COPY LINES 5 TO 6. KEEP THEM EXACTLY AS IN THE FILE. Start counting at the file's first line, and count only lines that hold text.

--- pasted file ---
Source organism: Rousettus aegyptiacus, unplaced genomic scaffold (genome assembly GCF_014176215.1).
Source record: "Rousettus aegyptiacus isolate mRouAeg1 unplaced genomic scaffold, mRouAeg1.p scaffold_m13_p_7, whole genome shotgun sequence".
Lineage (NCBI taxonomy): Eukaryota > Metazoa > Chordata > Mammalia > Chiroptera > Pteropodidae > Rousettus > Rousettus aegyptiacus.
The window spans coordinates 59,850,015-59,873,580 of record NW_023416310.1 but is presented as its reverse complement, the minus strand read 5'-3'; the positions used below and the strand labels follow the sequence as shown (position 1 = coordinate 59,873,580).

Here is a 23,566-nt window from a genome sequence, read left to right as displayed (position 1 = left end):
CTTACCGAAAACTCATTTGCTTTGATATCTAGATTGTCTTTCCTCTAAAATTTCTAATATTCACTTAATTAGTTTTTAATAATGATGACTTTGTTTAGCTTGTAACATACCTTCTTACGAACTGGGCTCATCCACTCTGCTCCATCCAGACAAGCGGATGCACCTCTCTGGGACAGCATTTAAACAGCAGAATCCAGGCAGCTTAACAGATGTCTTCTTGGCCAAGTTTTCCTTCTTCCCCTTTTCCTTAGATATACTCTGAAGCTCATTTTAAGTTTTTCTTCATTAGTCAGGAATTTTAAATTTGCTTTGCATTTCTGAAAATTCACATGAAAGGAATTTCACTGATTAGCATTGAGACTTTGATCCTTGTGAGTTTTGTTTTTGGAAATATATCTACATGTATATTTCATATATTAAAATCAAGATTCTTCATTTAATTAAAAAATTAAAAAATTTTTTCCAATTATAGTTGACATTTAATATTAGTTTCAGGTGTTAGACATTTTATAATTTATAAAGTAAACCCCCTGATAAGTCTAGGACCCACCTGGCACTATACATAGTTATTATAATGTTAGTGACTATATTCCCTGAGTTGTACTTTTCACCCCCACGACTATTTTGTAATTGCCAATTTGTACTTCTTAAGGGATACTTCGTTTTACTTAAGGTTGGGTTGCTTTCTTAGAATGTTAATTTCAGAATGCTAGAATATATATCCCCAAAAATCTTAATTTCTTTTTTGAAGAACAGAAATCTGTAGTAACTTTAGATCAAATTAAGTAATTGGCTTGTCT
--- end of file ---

Here is a 23,566-nt window from a genome sequence, read left to right as displayed (position 1 = left end):
CTTACCGAAAACTCATTTGCTTTGATATCTAGATTGTCTTTCCTCTAAAATTTCTAATATTCACTTAATTAGTTTTTAATAATGATGACTTTGTTTAGCTTGTAACATACCTTCTTACGAACTGGGCTCATCCACTCTGCTCCATCCAGACAAGCGGATGCACCTCTCTGGGACAGCATTTAAACAGCAGAATCCAGGCAGCTTAACAGATGTCTTCTTGGCCAAGTTTTCCTTCTTCCCCTTTTCCTTAGATATACTCTGAAGCTCATTTTAAGTTTTTCTTCATTAGTCAGGAATTTTAAATTTGCTTTGCATTTCTGAAAATTCACATGAAAGGAATTTCACTGATTAGCATTGAGACTTTGATCCTTGTGAGTTTTGTTTTTGGAAATATATCTACATGTATATTTCATATATTAAAATCAAGATTCTTCATTTAATTAAAAAATTAAAAAATTTTTTCCAATTATAGTTGACATTTAATATTAGTTTCAGGTGTTAGACATTTTATAATTTATAAAGTAAACCCCCTGATAAGTCTAGGACCCACCTGGCACTATACATAGTTATTATAATGTTAGTGACTATATTCCCTGAGTTGTACTTTTCACCCCCACGACTATTTTGTAATTGCCAATTTGTACTTCTTAAGGGATACTTCGTTTTACTTAAGGTTGGGTTGCTTTCTTAGAATGTTAATTTCAGAATGCTAGAATATATATCCCCAAAAATCTTAATTTCTTTTTTGAAGAACAGAAATCTGTAGTAACTTTAGATCAAATTAAGTAATTGGCTTGTCT